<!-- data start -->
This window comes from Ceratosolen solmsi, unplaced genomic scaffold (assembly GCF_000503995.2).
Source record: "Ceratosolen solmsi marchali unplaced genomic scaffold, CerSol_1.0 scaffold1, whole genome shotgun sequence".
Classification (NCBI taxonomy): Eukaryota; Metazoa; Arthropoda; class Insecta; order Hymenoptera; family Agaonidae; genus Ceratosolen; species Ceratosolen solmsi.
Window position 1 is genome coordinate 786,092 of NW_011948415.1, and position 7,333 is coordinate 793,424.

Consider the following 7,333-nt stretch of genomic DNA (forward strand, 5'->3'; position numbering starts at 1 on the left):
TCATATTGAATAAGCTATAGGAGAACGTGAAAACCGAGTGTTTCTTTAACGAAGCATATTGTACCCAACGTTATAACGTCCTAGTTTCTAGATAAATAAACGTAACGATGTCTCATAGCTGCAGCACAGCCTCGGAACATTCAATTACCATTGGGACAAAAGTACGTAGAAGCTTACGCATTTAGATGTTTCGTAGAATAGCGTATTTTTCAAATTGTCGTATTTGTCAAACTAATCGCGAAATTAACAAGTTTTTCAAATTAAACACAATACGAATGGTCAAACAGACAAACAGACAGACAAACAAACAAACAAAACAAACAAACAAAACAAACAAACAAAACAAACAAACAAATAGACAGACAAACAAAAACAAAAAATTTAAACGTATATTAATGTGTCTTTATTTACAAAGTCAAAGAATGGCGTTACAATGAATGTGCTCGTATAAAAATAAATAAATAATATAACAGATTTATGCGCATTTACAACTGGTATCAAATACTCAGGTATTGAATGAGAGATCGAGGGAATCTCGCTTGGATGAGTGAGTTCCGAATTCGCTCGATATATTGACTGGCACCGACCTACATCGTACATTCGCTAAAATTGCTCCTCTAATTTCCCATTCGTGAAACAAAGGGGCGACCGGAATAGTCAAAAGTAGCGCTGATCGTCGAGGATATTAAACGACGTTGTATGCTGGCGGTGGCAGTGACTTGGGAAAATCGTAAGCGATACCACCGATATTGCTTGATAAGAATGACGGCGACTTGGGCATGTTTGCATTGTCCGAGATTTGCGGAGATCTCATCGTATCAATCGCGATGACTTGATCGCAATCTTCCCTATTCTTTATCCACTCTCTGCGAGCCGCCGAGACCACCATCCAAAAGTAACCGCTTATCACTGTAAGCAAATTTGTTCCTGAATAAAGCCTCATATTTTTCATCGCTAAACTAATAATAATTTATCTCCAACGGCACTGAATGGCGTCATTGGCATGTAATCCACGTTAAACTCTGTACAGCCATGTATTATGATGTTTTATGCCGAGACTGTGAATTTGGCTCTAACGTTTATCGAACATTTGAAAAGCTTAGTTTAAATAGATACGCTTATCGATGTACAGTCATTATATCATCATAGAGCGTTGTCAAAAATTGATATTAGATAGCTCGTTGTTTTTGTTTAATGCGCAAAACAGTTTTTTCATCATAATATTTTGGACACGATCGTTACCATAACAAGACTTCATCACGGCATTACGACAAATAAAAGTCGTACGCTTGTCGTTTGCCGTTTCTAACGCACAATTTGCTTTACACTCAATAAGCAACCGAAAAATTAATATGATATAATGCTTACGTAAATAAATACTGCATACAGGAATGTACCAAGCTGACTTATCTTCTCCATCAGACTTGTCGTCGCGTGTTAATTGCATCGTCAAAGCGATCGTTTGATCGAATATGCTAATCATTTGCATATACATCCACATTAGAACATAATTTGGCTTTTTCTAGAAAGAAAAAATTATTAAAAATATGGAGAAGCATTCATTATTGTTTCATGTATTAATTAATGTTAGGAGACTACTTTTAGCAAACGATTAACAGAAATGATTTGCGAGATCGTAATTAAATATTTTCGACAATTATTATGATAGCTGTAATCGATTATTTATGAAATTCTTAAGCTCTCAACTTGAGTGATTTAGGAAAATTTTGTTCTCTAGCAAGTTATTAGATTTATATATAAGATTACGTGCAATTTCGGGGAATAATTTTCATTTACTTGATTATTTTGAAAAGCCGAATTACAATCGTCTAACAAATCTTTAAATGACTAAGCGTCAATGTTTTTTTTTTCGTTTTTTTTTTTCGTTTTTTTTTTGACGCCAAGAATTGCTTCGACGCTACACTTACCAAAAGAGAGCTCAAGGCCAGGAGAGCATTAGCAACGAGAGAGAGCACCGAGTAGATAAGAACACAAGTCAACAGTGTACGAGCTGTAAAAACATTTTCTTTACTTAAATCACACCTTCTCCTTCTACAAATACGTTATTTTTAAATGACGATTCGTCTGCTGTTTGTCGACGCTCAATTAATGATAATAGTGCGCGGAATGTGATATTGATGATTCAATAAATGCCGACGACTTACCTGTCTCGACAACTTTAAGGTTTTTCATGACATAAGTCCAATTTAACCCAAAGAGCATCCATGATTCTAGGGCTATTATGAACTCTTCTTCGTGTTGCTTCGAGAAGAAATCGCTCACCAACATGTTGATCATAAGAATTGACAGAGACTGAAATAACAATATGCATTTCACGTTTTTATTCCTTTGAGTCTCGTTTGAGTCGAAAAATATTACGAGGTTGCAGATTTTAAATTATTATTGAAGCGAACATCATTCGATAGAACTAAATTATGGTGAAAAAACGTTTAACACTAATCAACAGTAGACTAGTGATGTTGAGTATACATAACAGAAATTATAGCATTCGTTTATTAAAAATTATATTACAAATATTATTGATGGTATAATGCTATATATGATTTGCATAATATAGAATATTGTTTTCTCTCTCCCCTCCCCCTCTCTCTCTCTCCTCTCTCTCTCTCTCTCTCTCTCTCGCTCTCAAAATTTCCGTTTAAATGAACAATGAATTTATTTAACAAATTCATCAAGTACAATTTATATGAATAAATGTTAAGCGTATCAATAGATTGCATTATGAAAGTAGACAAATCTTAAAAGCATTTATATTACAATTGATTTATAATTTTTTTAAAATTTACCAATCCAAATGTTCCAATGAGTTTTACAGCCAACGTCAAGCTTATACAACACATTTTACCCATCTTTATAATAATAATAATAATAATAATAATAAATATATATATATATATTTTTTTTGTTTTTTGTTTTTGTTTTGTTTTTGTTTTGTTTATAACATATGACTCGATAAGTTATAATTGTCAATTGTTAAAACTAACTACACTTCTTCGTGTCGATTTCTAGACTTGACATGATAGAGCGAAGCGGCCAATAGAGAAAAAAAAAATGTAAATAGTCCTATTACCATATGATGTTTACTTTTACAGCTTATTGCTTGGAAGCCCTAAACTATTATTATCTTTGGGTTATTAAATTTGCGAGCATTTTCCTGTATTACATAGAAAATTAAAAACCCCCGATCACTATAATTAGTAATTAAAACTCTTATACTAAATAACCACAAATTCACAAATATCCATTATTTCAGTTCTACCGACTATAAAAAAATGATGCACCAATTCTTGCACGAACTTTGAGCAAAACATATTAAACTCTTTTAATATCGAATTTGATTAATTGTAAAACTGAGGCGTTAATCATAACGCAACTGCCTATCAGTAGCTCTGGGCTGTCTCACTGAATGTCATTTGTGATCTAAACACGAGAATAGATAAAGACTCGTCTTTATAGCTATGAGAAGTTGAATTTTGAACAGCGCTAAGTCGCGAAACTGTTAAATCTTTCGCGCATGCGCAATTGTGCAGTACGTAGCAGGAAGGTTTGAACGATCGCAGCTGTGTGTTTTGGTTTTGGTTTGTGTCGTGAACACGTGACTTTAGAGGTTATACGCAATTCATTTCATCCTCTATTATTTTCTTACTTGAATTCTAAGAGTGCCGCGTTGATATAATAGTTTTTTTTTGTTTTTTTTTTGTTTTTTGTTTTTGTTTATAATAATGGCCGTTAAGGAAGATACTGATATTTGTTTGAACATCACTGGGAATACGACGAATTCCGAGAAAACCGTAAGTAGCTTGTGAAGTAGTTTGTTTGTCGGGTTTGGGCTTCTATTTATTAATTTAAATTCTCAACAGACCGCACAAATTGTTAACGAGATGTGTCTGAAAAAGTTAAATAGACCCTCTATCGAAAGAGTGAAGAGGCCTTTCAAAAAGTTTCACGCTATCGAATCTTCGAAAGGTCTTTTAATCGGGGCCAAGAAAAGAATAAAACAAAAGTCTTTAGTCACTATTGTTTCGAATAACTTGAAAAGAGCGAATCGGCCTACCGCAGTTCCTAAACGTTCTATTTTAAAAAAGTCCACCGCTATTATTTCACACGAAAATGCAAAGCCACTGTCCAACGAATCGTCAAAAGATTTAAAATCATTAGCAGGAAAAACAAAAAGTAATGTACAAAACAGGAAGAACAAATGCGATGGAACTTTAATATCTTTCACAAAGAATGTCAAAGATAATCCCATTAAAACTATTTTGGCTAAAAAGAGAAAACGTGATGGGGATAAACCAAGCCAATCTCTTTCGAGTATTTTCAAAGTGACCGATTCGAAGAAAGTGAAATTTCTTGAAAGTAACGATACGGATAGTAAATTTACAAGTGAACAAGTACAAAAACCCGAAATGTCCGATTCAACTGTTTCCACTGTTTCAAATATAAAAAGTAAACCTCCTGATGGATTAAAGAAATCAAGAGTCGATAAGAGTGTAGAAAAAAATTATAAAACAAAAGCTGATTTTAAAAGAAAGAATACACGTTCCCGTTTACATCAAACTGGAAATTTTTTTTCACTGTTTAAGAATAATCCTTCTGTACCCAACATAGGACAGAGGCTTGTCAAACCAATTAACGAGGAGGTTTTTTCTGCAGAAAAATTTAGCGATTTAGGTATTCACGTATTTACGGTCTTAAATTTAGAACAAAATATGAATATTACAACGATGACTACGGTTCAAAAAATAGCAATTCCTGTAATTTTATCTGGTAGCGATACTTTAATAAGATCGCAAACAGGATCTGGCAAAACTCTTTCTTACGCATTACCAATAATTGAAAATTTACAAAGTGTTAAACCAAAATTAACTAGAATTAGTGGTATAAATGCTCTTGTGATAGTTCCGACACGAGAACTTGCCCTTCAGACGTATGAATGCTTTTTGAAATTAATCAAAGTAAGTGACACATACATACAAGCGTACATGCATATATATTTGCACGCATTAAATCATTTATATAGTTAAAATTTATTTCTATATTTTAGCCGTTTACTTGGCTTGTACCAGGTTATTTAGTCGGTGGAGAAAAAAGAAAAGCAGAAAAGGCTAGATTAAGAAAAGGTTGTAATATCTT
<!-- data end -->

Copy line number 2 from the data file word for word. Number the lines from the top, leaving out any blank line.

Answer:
Source record: "Ceratosolen solmsi marchali unplaced genomic scaffold, CerSol_1.0 scaffold1, whole genome shotgun sequence".